ment, 4 kegs of Kentucky 1 obacco.
Also—50 doz. of Kentucky woolen socks,
for sale by
nov26-26 Ejavid & Kitchen.
LL having claims agr.inst the es
tato of Henry Parrish, late of Henry coun
ty, deceased, are hereby requested and
subscription list, by the last
WESTERN in its char-
acter is Doth needed and wanted.
o'clock, A and PaPcr we have established, and now
from a spirited and liberally
depository of the Weitcra i'arme/*
Council of We reduce these, for wider utility to
"-A. per ani r^pec
ap-1 requ8.it Postmasters to act as our agents and
liam }J. Ladd, assistant Engineers: and Wm. to one address,
fc. Keelcr, David Rorer and Jesse B. Webber LARS.
wore appointed Fire Wardens of the city of
Postmasters to act as our agents, anil
as clubs, shall receive six copies,
on remitting FIVE LOL-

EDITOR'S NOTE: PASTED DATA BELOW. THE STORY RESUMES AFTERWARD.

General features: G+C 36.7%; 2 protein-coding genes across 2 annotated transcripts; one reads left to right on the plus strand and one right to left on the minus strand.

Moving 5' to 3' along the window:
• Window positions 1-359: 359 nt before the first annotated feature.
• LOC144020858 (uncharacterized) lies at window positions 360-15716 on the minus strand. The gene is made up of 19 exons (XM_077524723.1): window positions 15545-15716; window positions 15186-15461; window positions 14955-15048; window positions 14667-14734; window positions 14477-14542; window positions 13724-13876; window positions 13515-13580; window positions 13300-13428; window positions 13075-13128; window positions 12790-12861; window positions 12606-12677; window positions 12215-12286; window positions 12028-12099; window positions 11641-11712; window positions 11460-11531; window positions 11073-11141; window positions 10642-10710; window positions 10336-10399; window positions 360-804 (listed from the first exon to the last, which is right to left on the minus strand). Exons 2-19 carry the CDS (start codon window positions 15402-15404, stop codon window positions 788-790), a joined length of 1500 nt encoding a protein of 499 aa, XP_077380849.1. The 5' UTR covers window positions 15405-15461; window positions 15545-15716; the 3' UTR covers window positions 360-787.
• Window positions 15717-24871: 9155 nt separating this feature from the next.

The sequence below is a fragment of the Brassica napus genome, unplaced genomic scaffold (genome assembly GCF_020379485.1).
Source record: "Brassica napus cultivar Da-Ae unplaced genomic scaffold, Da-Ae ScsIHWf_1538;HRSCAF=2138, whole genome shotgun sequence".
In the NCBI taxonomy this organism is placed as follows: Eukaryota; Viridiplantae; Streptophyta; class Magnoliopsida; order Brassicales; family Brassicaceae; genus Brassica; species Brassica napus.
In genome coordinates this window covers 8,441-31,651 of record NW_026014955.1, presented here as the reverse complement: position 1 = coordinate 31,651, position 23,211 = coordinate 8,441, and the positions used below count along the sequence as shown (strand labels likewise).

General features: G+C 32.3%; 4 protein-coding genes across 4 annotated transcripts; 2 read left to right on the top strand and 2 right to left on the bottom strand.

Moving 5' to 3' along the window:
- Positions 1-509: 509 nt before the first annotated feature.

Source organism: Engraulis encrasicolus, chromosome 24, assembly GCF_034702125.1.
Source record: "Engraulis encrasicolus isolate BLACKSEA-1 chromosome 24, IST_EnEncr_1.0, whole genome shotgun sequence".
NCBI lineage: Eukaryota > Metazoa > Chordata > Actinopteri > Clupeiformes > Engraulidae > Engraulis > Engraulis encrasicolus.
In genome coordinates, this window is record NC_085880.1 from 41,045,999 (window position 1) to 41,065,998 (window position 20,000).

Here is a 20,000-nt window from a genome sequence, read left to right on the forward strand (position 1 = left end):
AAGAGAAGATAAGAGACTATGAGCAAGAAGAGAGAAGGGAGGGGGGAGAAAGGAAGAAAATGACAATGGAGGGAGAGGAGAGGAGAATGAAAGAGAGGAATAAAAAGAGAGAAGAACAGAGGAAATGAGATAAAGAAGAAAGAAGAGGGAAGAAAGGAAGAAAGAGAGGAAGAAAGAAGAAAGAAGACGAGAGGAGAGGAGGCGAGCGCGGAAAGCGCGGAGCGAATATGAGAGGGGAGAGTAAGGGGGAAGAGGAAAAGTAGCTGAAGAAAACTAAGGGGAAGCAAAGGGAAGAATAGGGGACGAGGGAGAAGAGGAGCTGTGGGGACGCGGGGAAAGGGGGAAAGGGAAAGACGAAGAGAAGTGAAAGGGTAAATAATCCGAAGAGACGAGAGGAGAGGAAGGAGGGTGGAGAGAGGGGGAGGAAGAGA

otcphenson, Rock Island Co., Jan. 14,1840
Land for Sale.
the Iowa rivur in
1-ouisa county I. T.
farms are wel1
situated for raisine stock.
timber nnd water convenient
Acres in a fine state of
One of these farms can
P'tuated near a flourishing village, into
which a great water power can be introduced
by a canal or raec, two miles in length. This
i water power offers a great opportu-
MMWISTRJITOirS NOTICE. 'JSS
1.1 persons having claims against tho es-i terms, or would be exchanged for good prooer
tate of Richard Dod^on, late of Van i ty in Ohio, or for merchandize.
Buren county, deceased, are hereby n-ques-l WM. L. TOOLE,
ted, and notified to exhibit the same to the! Louisa County, I. T. Jan. 5, 3'25mpd
persons having claims against the es
tate of Michael Miller, late of Henry
county, Iowa Territory, deceased, arc hcrebjr
notified and requested to exhibit the sains to
the undersigned or to the Court of Probata of
said county tor settlement, within nine months
from tho date hereof.
Dec. 28, 1840
WAGON 4- HARNESS FOR SALE.
NE two horse wagon ind harness for
sale. Enquire of WESLEY JONES,
W. MOORE, &. Co., have just received
a tew brlls. of those fine Boston crackei*
also, a full supply of small do.
to sale at the Court House door in the City of have on hand a good supply, and ara
Burlington on the 15th day of February next,1 manufacturing candles, which we will